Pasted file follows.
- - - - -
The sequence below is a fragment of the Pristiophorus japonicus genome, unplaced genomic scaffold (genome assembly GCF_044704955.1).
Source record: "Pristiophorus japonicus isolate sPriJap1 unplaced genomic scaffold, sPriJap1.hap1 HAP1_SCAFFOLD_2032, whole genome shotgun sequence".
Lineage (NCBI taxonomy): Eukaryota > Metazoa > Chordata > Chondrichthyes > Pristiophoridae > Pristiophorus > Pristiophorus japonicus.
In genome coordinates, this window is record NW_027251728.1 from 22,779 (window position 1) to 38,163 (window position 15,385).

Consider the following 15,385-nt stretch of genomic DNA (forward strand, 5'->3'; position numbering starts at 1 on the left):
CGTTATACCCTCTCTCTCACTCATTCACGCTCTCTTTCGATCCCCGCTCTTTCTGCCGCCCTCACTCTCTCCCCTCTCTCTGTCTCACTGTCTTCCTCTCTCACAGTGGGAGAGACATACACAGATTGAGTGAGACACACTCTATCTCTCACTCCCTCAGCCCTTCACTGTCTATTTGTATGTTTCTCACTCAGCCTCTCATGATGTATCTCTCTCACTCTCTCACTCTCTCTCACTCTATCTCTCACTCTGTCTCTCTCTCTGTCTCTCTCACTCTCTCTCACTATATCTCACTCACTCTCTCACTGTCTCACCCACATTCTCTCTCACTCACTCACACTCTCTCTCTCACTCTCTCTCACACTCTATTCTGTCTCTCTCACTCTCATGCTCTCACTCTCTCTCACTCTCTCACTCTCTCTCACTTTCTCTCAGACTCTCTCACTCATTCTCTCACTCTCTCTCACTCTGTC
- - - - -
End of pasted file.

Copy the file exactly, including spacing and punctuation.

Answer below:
The sequence below is a fragment of the Pristiophorus japonicus genome, unplaced genomic scaffold (genome assembly GCF_044704955.1).
Source record: "Pristiophorus japonicus isolate sPriJap1 unplaced genomic scaffold, sPriJap1.hap1 HAP1_SCAFFOLD_2032, whole genome shotgun sequence".
Lineage (NCBI taxonomy): Eukaryota > Metazoa > Chordata > Chondrichthyes > Pristiophoridae > Pristiophorus > Pristiophorus japonicus.
In genome coordinates, this window is record NW_027251728.1 from 22,779 (window position 1) to 38,163 (window position 15,385).

Consider the following 15,385-nt stretch of genomic DNA (forward strand, 5'->3'; position numbering starts at 1 on the left):
CGTTATACCCTCTCTCTCACTCATTCACGCTCTCTTTCGATCCCCGCTCTTTCTGCCGCCCTCACTCTCTCCCCTCTCTCTGTCTCACTGTCTTCCTCTCTCACAGTGGGAGAGACATACACAGATTGAGTGAGACACACTCTATCTCTCACTCCCTCAGCCCTTCACTGTCTATTTGTATGTTTCTCACTCAGCCTCTCATGATGTATCTCTCTCACTCTCTCACTCTCTCTCACTCTATCTCTCACTCTGTCTCTCTCTCTGTCTCTCTCACTCTCTCTCACTATATCTCACTCACTCTCTCACTGTCTCACCCACATTCTCTCTCACTCACTCACACTCTCTCTCTCACTCTCTCTCACACTCTATTCTGTCTCTCTCACTCTCATGCTCTCACTCTCTCTCACTCTCTCACTCTCTCTCACTTTCTCTCAGACTCTCTCACTCATTCTCTCACTCTCTCTCACTCTGTC